116 3rd St SE
Cedar Rapids, Iowa 52401
My mother makes it a point to avoid using ethanol when filling the tank in her 2012 Lincoln. The vehicle’s previous owner used only non-ethanol gasoline, and she feels it is best for the engine to continue that practice. Someone with more automotive expertise might tell her that her car could safely accommodate ethanol-blended fuel, but like the vehicle itself, the decision to use alcohol-free gas is hers. Unfortunately, a controversial mandate proposed in the Iowa Legislature threatens to limit the choices that my mother and many other Iowans make at the pump.
Senate File 549 would designate non-ethanol gasoline as “restricted use gasoline.” While it wouldn’t ban non-ethanol gasoline outright, it would require labeling affixed to the pumps that could potentially mislead consumers on their ability to use it. Worse, the bill’s companion in the House, HF 859, allows only premium grade non-ethanol gasoline to be dispensed, which typically sells for an average of 60 cents more per gallon.
The 10 percent ethanol minimum is just a starting point. Depending on the version, beginning as early as January 2025, the requirement for the minimum blend of ethanol increases to 15 percent, or E15. This means some costly infrastructure upgrades for gasoline retailers.
According to the Fuel Choice Coalition, described by The Gazette’s Erin Murphy as “a coalition of retailers, wholesalers, fuel distributors, transportation groups and others,” the costs of updating Iowa’s fuel infrastructure could easily top $1 billion. “Currently,” their website states, “the vast majority of fueling stations in rural Iowa are unable to offer higher blended biofuels due to requirements mandated by the EPA.”
Regardless of stance on the legislation, all invested parties agree that ethanol is vital to Iowa’s livelihood. FUELIowa, a fuel industry association staunchly opposed to the bill, agrees that “renewable fuels like ethanol and biodiesel are critical to our economy. We have long shared a goal to expand our infrastructure to move more biofuels across the state.”
Biofuels are popular with consumers, too. An April report from the Iowa Department of Revenue showed that ethanol blends accounted for 85 percent of all fuel sales in Iowa in 2020.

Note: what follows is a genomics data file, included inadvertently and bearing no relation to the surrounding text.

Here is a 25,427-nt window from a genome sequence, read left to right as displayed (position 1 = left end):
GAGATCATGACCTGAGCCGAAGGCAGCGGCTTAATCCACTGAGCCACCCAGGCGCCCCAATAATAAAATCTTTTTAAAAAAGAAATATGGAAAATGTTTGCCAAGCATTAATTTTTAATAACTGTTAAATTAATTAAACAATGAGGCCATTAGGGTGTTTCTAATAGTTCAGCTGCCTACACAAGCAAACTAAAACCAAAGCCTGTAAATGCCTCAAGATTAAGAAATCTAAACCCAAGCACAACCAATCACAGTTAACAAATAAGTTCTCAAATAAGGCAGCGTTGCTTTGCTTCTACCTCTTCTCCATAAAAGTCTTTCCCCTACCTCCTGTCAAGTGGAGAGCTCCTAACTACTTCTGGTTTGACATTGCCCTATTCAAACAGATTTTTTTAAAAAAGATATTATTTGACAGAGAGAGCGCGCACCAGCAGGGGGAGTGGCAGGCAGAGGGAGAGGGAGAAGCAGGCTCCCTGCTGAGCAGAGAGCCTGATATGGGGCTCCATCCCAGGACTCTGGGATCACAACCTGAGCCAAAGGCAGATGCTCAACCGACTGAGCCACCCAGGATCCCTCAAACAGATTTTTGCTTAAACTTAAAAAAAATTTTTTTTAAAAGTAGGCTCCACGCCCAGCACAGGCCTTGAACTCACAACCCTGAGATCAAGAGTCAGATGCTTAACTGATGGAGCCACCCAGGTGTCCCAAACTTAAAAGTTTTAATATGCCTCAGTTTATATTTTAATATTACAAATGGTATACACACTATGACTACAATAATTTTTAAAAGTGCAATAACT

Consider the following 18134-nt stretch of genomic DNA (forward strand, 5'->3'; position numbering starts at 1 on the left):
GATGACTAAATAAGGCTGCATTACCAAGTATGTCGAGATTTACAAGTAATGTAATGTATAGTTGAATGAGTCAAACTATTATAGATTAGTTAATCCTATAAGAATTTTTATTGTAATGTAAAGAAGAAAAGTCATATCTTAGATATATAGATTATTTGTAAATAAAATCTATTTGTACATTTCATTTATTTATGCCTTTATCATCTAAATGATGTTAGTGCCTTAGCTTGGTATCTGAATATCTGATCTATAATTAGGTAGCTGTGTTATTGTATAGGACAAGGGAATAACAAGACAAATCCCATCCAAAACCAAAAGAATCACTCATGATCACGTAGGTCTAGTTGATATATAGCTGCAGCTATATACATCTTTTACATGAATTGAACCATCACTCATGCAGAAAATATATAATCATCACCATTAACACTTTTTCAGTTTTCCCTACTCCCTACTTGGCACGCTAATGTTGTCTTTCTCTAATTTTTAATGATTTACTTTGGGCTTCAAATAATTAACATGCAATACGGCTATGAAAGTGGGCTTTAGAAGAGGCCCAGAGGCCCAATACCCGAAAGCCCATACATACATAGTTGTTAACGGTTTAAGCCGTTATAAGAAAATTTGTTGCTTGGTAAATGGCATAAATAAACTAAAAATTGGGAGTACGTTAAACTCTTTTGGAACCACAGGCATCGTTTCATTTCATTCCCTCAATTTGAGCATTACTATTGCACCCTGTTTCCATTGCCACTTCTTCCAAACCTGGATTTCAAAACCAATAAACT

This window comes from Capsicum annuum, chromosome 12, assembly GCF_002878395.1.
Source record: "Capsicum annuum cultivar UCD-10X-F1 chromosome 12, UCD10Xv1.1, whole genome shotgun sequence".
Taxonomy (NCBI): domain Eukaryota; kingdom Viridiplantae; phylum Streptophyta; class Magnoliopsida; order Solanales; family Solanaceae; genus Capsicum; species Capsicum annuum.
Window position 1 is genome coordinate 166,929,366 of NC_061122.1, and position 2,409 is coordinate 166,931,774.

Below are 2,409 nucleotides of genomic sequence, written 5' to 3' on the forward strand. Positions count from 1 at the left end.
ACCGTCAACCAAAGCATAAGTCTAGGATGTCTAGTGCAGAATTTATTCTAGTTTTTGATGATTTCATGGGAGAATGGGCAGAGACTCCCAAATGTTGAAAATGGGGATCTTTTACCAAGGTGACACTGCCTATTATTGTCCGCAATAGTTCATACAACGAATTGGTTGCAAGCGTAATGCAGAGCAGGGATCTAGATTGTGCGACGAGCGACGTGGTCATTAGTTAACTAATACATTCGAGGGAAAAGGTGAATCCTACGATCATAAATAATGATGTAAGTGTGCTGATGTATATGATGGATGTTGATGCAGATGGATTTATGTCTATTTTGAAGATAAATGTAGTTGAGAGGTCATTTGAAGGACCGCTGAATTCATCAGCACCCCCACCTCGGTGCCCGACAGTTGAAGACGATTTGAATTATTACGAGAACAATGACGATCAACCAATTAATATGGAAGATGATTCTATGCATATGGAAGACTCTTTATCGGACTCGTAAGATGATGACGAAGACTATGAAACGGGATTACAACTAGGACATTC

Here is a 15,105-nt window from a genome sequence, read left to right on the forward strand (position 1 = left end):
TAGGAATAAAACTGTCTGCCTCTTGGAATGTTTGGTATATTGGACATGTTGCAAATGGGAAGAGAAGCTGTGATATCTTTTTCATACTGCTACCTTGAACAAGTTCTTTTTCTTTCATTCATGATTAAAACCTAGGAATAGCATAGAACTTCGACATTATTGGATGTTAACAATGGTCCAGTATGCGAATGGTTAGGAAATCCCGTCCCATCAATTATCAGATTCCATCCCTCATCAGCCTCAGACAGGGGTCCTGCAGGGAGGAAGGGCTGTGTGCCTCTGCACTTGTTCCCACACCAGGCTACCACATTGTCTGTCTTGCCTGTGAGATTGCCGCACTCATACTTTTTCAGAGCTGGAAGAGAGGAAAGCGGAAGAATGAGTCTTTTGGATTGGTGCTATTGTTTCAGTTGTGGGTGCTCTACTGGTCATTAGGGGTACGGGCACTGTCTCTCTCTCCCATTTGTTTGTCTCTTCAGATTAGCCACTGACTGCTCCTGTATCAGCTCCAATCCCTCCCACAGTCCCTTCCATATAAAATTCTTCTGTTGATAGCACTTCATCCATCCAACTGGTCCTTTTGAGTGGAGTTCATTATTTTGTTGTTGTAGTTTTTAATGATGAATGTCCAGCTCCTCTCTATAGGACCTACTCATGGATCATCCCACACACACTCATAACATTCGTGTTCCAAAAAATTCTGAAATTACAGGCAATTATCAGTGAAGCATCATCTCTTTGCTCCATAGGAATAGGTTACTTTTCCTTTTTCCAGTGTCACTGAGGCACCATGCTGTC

But the increased ethanol usage proposed in this legislation isn’t voluntary. It’s mandatory. Retailers could have their licenses revoked by the state if they are unable to afford the cost of complying. Violations of the applicable part of Iowa Code are already subject to civil and criminal penalties. Though financial incentives would be available for retailers to upgrade their sites to meet new storage requirements, the text of the legislation indicates that those incentives won’t come close to the actual cost of the repairs.
Also troubling is the impact the mandate will have on consumers whose choices represent the other 15 percent of Iowa’s fuel sales. Those who remember long lines at gas stations after the Aug. 10 derecho might wince at a law that could hamper the availability of fuel, especially the type we needed for our generators and chain saws. Federal regulations don’t even allow the use of ethanol in vehicles made before 2001, so a family living paycheck-to-paycheck might not appreciate paying more to gas up their 1998 Dodge Caravan if premium fuel is suddenly their only option.
The biofuel mandate appears dead as this legislative session nears completion. But the fight for its passage in 2022 has only begun. Ethanol might be good for Iowa, but so is consumer choice. If only we could embrace both.
Althea Cole is a lifelong resident of the Cedar Rapids metro area. Outside of her various freelance projects, she devotes much of her time to engaging in political issues and volunteering for worthwhile causes.